Sunday, August 20, 2000

NEW ECONOMY


Start-up entering a new universe

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        Dan Meyer figured it was time to grow up.

        The software company he heads was called Giage Inc. — a loose acronym for “Guys In A Garage.”

[photo] Copernus president and CEO Dan Meyer said his company needed a new name because it had grown from its days as guys in a garage.
(Tony Jones photo)
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        “It's a good name for a start-up company. It's catchy,” he said. “We as a company are no longer about guys in a garage. We've clearly evolved beyond that stage.”

        Monday morning the old “Giage” name on the company's downtown offices will be covered by a banner bearing the new name, “Copernus Inc.” That's like Copernicus, the Polish mathematician and astronomer who in the 1500s explained how the Earth revolves around the sun, not the other way round.

        The company's view of the universe is also changing. “It's definitely more than just a change in the name,” Mr. Meyer said. “It's really a change in who we are and what we do in the marketplace.”

        Giage was known for a program called WebSpace. A user could organize information, regardless of its format or its location: word processing documents or graphics, documents on the Web, documents on the company network.

        But WebSpace was made for desktop computers and cost $149. Despite good reviews, desktop applications such as WebSpace are difficult to sell in sufficient numbers to make them profitable.

        “That's a war that's very difficult to win,” said Tim Schigel of Blue Chip Venture Co., one of Copernus' investors.

        The company has taken the basic WebSpace concepts and moved them to the Internet. The product is being sold as a service for business-to-business (B2B) portals and marketplace sites.

        The idea is to build “personal decision webs,” Mr. Meyer said. The sites become centers for the information their users need to make buying decisions, increasing site traffic and transactions, he said.

        “As this B2B space grows, then we become a more significant infrastructure player in this space,” Mr. Meyer said.

        It works like this: A saleswoman might have e-mails, spreadsheets and presentation materials on her hard drive, contracts on the company network, a client's financial information found on the Web, as well as plane reservations, hotel reservations and directions to the client's office.

        The Copernus product allows that saleswoman to build a list of these documents on the Web, organized in any way necessary. Users drag-and-drop document icons onto lists, or use menus to organize information. Documents will reside on Copernus' servers in Cincinnati, making them accessible from anywhere. The software also has a “share” feature, allowing documents to be shared with others.

        “This was something the Giage customers really were encouraging us to do — move to an Internet-driven model,” said Clare Price, vice president of marketing. “One of the things they liked about the product is the ability to use it for organization, and they wanted the ability to share it more with other people. With the desktop (program), you can't do that.”

        The product ties into a movement on the Internet to let people personalize their experience, and the change in structure of the product also changes how it's sold.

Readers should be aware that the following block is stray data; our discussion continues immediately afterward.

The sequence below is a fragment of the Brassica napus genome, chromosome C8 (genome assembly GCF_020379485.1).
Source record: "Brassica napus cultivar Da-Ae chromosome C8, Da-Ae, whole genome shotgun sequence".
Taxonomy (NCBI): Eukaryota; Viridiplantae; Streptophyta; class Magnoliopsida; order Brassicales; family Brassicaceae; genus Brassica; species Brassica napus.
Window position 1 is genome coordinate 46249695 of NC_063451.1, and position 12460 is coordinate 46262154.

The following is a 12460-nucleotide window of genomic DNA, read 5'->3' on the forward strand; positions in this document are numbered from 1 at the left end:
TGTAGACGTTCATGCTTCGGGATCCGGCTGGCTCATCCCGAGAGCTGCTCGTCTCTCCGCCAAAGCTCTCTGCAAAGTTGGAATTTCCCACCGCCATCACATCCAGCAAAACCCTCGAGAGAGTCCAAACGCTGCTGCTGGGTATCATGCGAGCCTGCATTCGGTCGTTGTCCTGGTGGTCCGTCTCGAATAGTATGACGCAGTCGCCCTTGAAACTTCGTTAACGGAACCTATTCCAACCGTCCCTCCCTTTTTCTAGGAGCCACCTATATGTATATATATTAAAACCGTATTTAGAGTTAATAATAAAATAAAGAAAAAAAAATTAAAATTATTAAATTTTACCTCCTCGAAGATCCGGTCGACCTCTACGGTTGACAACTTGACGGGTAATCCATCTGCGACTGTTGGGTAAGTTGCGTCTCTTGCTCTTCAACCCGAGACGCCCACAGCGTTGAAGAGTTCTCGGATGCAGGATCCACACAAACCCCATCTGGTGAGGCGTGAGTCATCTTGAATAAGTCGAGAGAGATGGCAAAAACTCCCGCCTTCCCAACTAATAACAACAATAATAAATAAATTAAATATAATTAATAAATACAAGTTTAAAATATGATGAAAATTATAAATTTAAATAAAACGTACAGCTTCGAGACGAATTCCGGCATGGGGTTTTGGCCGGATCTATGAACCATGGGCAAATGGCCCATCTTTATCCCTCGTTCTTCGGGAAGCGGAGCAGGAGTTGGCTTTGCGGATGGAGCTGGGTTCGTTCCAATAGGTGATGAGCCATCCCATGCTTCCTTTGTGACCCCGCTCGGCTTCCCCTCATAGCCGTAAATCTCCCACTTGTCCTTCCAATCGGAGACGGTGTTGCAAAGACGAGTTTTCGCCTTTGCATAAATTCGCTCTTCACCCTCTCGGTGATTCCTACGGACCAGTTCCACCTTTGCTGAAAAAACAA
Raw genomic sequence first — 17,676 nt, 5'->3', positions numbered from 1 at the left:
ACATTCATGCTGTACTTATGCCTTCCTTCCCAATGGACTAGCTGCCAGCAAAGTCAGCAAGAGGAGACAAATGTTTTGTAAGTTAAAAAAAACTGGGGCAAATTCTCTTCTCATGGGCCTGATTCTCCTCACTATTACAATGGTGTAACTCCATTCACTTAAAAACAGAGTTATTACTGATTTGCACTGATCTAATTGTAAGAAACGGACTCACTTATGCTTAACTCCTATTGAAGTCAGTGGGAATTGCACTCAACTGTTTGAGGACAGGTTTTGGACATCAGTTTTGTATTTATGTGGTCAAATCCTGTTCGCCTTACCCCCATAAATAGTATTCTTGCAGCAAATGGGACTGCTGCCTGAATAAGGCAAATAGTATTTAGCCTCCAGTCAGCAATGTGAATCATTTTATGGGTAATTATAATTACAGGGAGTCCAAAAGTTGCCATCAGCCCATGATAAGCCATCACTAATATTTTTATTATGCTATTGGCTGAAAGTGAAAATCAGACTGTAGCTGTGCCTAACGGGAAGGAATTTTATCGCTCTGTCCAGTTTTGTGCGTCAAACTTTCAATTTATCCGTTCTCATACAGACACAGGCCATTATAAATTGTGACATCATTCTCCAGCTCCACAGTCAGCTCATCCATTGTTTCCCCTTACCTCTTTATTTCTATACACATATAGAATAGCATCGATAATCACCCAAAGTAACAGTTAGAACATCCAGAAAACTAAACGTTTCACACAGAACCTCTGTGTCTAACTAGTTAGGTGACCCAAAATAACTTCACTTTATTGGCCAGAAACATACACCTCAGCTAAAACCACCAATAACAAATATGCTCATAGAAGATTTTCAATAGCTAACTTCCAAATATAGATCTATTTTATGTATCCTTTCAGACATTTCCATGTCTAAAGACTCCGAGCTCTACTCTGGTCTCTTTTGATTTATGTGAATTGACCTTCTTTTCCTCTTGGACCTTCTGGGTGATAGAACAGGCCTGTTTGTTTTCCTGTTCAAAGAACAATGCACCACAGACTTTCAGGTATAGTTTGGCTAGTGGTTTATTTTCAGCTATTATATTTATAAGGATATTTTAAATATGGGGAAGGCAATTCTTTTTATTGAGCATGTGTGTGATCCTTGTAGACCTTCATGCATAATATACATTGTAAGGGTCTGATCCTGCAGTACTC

“We immediately are going from a few thousand users, some of whom are paying, to a couple of big customers paying tens of thousands just to be a beta site,” Blue Chip's Mr. Schigel said.

        Copernus is testing the product with several customers. One is e-IDC.com, an information exchange and marketplace for the construction industry. Ms. Price said Copernus has contracts with two yet-unnamed customers, and pending deals with three more.

        Pricing starts at $100,000 annually for small Web sites, and is tiered upward based on the size of the site and traffic.

        The change in its business meant Giage needed a new identity, Mr. Meyer said. It worked with Bridge Agency of Cincinnati to choose a new name.

        “You really want your name to promote your value, and to reinforce your identity in the marketplace and your positioning,” he said. “We needed an identity that was much more powerful, much stronger in a corporate world and much less consumerish.”

        The name Copernus “was such a strong corporate identity. It is very New Economy,” he said. “It has some connotations tied back to Copernicus, who redefined what is the center of the universe. That really helps communicate our value. ... In people's decisioning process, the information and knowledge about these decisions revolves around them, through our service.”

        Copernus will further develop the service through its pilot customers, then roll out a larger sales effort next year. Full-page ads for the company will begin to run in New Economy business magazines Red Herring, the Industry Standard and Business 2.0 within a few weeks.

        Marketing will include an increased presence at trade shows, and Copernus will soon announce a partnership with a local company to help build its business, Mr. Meyer said.

        The company this year secured $5 million in venture financing from Blue Chip, the Walnut Group and CID Equity Partners. It now has 40 employees in its Ninth Street offices, with Ms. Price in San Francisco.

        Mr. Meyer said planning for the next round of financing will take place by the end of the year. How big that round will be depends on how successfully the company sells its service over the next few months.

        E-mail John Byczkowski at johnb@enquirer.com, or call 768-8377. Find a list of local New Economy companies at Enquirer.com/neweconomy.
       



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